Truckers deliver holiday spirit in local parades

Truck-themed Christmas parades bolster charities in some communities, where they became annual events as early as 1960 and as late as 2015.

Parade organizers generally donate proceeds from entry fees and contributions, such as non-perishable food, to organizations that help local families. As many as 15,000 spectators have turned out for one of these events, which are often followed by lighting the city Christmas tree and other holiday activities.

Although the Gualala, California, Lighted Truck Parade was Nov. 24, earlier than other Christmas parades, it has drawn as many as 2,000 onlookers, the equivalent of the town’s population.

Lighted truck and tractor parades are more common in rural areas. Waimea, Hawaii began its Christmas Twilight Parade to honor trucking’s role in its ranching, logging and farming community. Now in its 58th year, it starts 5:30 p.m. December 1 and benefits Big Island Giving Tree, which helps families in need.

New to this genre is the third annual Truckers’ Toy Drive parade, which aids the Boys & Girls Club of Las Cruces, New Mexico. Participants donate a toy to enter the parade, which begins 10 a.m. December 1 in Vado and ends Las Cruces.

While Northern California offers three such parades on December 1, only the Paradise Truck Parade of Lights limits entries to trucks. It starts at 6:30 p.m. and serves as a canned food drive for local food pantries. In Mendocino County, Fort Bragg’s Lighted Truck Parade became the Holiday Lights Parade to reflect a broader focus. It is set for 7 p.m. and benefits the Mendocino Children’s Fund. The county seat of Ukiah will host the Parade of Lights at 7 p.m. after combining the formerly separate events of the Downtown Holiday Parade of Lights and Truckers Light Parade.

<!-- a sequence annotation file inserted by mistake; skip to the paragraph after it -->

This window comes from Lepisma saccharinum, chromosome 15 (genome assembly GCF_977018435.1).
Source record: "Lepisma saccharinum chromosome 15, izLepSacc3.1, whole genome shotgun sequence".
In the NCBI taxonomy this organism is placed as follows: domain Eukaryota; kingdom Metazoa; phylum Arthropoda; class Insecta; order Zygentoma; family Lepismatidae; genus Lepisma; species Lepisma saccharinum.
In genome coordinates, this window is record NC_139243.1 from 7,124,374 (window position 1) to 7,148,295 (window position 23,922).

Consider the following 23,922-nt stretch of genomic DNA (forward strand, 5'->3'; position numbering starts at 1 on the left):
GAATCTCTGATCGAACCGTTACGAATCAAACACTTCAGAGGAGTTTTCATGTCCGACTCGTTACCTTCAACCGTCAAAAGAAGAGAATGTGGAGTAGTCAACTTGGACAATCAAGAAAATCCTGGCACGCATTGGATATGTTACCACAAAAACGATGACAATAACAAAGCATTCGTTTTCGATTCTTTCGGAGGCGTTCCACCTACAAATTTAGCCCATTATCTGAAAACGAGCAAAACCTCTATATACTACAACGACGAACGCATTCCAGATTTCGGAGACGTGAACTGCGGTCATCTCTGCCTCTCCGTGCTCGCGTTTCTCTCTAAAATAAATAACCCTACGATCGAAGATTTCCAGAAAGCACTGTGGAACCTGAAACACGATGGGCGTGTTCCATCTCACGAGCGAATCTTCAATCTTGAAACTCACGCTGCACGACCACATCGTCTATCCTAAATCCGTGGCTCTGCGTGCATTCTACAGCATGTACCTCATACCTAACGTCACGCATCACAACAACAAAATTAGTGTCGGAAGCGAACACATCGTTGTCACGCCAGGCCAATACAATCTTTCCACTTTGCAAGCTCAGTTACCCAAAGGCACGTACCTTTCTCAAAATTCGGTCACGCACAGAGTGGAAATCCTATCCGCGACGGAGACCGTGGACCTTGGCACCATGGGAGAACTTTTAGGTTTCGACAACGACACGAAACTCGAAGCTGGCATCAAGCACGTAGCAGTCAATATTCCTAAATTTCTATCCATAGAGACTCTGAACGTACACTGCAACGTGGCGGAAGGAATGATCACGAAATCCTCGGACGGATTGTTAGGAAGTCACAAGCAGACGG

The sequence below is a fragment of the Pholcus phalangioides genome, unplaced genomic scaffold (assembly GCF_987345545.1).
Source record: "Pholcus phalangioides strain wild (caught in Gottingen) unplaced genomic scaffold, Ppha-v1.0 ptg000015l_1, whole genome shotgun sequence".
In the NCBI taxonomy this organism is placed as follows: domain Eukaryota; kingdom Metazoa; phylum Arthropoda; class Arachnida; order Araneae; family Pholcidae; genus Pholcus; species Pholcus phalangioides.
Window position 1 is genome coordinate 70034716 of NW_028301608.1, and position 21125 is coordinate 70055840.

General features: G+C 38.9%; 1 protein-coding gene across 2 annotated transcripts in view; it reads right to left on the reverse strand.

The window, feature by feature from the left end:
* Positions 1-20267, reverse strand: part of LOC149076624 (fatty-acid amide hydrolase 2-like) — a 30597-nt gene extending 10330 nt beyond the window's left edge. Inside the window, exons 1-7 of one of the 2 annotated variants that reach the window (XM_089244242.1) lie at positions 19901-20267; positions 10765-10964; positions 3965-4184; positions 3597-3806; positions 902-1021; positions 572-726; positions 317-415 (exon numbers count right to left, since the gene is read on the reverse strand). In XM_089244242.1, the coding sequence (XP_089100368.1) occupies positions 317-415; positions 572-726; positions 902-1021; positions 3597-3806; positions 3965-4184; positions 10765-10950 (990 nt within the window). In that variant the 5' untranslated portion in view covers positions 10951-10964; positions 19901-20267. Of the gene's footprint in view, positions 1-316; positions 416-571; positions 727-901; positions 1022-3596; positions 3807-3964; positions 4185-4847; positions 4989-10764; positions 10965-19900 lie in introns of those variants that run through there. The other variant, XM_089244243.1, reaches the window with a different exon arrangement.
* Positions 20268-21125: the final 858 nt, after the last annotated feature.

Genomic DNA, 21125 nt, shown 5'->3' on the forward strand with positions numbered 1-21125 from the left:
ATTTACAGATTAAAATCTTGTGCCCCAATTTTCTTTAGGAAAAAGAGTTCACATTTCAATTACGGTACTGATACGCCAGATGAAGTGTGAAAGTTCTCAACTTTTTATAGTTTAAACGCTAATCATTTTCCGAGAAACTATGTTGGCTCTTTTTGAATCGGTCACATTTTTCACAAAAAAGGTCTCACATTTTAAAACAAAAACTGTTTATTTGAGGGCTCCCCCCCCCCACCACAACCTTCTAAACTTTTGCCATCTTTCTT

The state’s Humboldt County offers Fortuna’s Electric Lighted Truck Parade at 7 p.m. December 7 and despite the name, admits a wide variety of entries. In Eureka, the county seat, up to 100 trucks annually form the Truckers’ Christmas Parade, which celebrates its 38th year 6 p.m. December 8.

In Oregon, the 25th annual Timber Trucker’s Light Parade begins at 5 p.m. in Riddle and ends in Myrtle Creek. As many as 70 trucks have participated in past parades and some have boasted up to 50,000 lights. Southwest in La Pine, the former Truckers Light Parade, now the Christmas Lights Parade, begins at 6 p.m. Dec 8.

Showcase your workhorse
Add a photo of your rig to our Reader Rigs collection to share it with your peers and the world. Tell us the story behind the truck and your business to help build its story.
Submit Your Rig
Reader Rig Submission